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Volume 65, Number 6November/December 2014

In This Issue

Crossroads and Diasporas: A Thousand Years of Islamic Cuisines - Written by Rachel Laudan
An illustrated chronicle of recipes called the Book of Delights from the late 1400s from Mandu, India, shows Sultan Ghiyath al-Din receiving dishes prepared by his royal kitchen. Later, the Mughals created their cuisine from a confluence of Persian, Turkic and Indian elements. 
An illustrated chronicle of recipes called the Book of Delights from the late 1400s from Mandu, India, shows Sultan Ghiyath al-Din receiving dishes prepared by his royal kitchen. Later, the Mughals created their cuisine from a confluence of Persian, Turkic and Indian elements. 

aghdad was the “crossroads of the universe,” said the first caliph of the Abbasid Empire when he founded a circular city in 762. And so it was at the time: 5000 kilometers (3000 mi) to the borders of China in the east and another 5000 to the Pillars of Gibraltar at the entrance to the Atlantic in the west. By a couple of hundred years later, a single high cuisine had been created in Baghdad, and following the intertwined Silk Roads and the sea lanes of the Indian Ocean and the Mediterranean, conquerors, merchants, pilgrims, religious orders and cooks had spread it across this hemispheric space. Everywhere the cuisine rested on advances in farming and food preparation and was enjoyed by the elite in prosperous cities. Never static, never homogeneous, always absorbing from and contributing to other culinary traditions, the earliest Islamic high cuisine was given coherence by a culinary philosophy that integrated religious belief with political and dietary theory. Four snapshots of the globalization of the cuisine over the past thousand years show how it spread in waves from its heartland, gaining from and giving to other cuisines of city dwellers, nomads and those of different faiths until today, when its ripples have touched almost every corner of the inhabited globe. 

One of many dishes that evoke the historic reach of Islamic cuisine is tharid, or bread moistened with broth, left (shown here in a modern variant with potatoes). By tradition a dish favored by the Prophet Muhammad, it became part of the first Islamic high cuisine in Baghdad, and also in Muslim Iberia (al-Andalus), where Christians replaced the broth with syrup and carried the dish they called capirotada to the New World, where it remains popular today in Mexico, right.

1000 ce: The high cuisine of the Abbasid Caliphate

The first Islamic high cuisine, the high cuisine of the caliphate, was well established by 1000. To refine the simple cuisine of the Arabs, based on dates, milk and barley, the cooks of the court in Baghdad profited from a continuous tradition of high cuisines stretching back through a succession of Persian imperial kitchens to those of ancient Mesopotamia. Its physicians drew on the most advanced dietary theories, those of Galen in the Roman Empire and Caraka and Susruta in India. Healthful eating was one and the same as delicious eating. High cuisines were right and proper for rulers who cared for their realms as gardeners cared for their domains. Food, like the other worldly pleasures, drink, clothes, sex, scent and sound, was believed to be a foreshadowing of Paradise. It was the greatest of them all, said the author who at the end of the 13th century compiled the collection of recipes now known as the Baghdad cookbook, because, he asserted, without food none of the other pleasures could be enjoyed.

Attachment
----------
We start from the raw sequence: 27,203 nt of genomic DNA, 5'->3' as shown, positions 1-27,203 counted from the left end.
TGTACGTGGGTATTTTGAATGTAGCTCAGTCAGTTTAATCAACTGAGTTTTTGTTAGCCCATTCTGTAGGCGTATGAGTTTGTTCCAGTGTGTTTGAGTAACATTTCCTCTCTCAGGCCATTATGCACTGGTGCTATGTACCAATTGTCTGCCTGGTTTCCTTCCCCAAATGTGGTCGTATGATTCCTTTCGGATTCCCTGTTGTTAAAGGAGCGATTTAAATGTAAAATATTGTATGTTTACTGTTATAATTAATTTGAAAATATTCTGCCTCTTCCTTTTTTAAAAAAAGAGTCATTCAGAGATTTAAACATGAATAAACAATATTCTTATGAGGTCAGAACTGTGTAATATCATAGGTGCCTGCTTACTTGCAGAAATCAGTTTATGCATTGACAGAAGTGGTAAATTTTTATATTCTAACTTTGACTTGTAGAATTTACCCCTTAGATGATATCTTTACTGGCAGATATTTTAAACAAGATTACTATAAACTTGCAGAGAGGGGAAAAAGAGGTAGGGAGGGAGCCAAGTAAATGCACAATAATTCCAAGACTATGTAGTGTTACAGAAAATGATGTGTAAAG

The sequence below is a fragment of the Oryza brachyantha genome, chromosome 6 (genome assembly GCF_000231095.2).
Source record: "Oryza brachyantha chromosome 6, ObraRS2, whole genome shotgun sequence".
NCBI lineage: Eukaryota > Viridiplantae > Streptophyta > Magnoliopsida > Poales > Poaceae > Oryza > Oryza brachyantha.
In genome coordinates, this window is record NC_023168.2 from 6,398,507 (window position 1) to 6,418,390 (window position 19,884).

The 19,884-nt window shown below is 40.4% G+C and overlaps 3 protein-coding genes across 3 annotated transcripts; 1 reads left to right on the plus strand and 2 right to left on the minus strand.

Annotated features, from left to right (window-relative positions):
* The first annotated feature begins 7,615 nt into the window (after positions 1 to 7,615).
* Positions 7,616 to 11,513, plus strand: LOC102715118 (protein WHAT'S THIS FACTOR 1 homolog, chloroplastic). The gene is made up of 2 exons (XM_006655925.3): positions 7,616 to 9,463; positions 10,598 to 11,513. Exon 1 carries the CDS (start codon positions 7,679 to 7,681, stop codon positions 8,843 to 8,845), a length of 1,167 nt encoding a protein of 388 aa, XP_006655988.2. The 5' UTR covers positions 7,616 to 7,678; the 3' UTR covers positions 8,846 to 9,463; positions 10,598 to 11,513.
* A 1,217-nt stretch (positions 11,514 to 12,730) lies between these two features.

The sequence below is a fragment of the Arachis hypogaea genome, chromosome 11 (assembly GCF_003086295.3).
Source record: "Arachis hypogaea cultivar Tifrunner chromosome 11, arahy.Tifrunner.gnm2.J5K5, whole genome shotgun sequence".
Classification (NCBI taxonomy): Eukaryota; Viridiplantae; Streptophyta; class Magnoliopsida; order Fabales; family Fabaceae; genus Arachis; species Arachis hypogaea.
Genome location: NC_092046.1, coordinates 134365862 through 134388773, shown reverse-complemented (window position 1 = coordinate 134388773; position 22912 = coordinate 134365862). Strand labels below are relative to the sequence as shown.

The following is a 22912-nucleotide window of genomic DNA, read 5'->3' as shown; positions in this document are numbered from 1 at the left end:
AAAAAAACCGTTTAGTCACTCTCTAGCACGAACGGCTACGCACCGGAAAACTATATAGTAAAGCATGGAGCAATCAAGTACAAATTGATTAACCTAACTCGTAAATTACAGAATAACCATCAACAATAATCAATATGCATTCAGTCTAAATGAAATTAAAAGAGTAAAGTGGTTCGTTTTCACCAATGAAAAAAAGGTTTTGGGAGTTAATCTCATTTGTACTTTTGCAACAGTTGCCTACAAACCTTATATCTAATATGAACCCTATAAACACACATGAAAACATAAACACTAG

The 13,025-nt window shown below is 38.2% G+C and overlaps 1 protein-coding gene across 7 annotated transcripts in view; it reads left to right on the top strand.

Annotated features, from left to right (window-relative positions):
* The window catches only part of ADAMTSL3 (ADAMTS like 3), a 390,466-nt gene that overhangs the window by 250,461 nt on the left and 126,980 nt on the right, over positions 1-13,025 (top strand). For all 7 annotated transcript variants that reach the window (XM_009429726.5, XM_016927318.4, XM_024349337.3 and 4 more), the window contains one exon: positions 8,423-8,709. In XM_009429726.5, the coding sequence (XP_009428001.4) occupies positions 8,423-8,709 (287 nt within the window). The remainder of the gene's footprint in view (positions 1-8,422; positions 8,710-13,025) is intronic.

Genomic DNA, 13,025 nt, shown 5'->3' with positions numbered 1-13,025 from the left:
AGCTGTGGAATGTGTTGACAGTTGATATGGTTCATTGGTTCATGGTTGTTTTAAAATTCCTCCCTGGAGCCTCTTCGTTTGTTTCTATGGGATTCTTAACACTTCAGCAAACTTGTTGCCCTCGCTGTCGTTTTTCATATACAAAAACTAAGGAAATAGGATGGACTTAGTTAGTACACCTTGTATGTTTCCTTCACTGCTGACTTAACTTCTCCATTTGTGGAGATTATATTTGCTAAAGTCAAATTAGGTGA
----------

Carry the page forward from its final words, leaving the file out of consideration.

The high cuisine was enjoyed in Damascus, Aleppo, Cairo, Palermo in Sicily, and Córdoba, Seville and Granada in Spain—all Muslim by 1000. At the end of the 10th century, the first surviving cookbook in Arabic, the Kitab al-Tabikh (Book of Dishes), had been compiled by Ibn Sayyan al-Warraq as a record of the cuisine of the Caliph of Baghdad and his courtiers. Five others remain from the 13th century, and yet others are attested to, more cookbooks than anywhere else in the world at that time.

In the cities, watermills ground wheat into flour. Sugar refineries evaporated the juice of sugarcane, a plant introduced from India, to make several grades of sugar. New methods of distillation created aromatic essences of rose petals and orange blossoms. Oil was pressed from olives, as well as from sesame and poppy seeds. Egg production, sausage and preserved meat preparation, butter (samn), cheese, bread and confectionery were all in the hands of skilled specialists. 

Clockwise from top-left, from top: A detail from a 15th-century page of sketches of a nomadic Mongol encampment shows a man cooking; Mongol rulers adopted much in Muslim cuisine, creating a kind of pragmatic—and tasty—“culinary diplomacy” in the lands they overtook. Three details from Sultan Ghiyath al-Din's Book of Delights illustrate other kitchen scenes: male cooks mincing meat, and female cooks using a variety of cookware and serving food onto a platter.
top-Left: topkapi palace museum / bridgeman images; british library / bridgeman images (3) (details)
Clockwise from top-left, from top: A detail from a 15th-century page of sketches of a nomadic Mongol encampment shows a man cooking; Mongol rulers adopted much in Muslim cuisine, creating a kind of pragmatic—and tasty—“culinary diplomacy” in the lands they overtook. Three details from Sultan Ghiyath al-Din's Book of Delights illustrate other kitchen scenes: male cooks mincing meat, and female cooks using a variety of cookware and serving food onto a platter.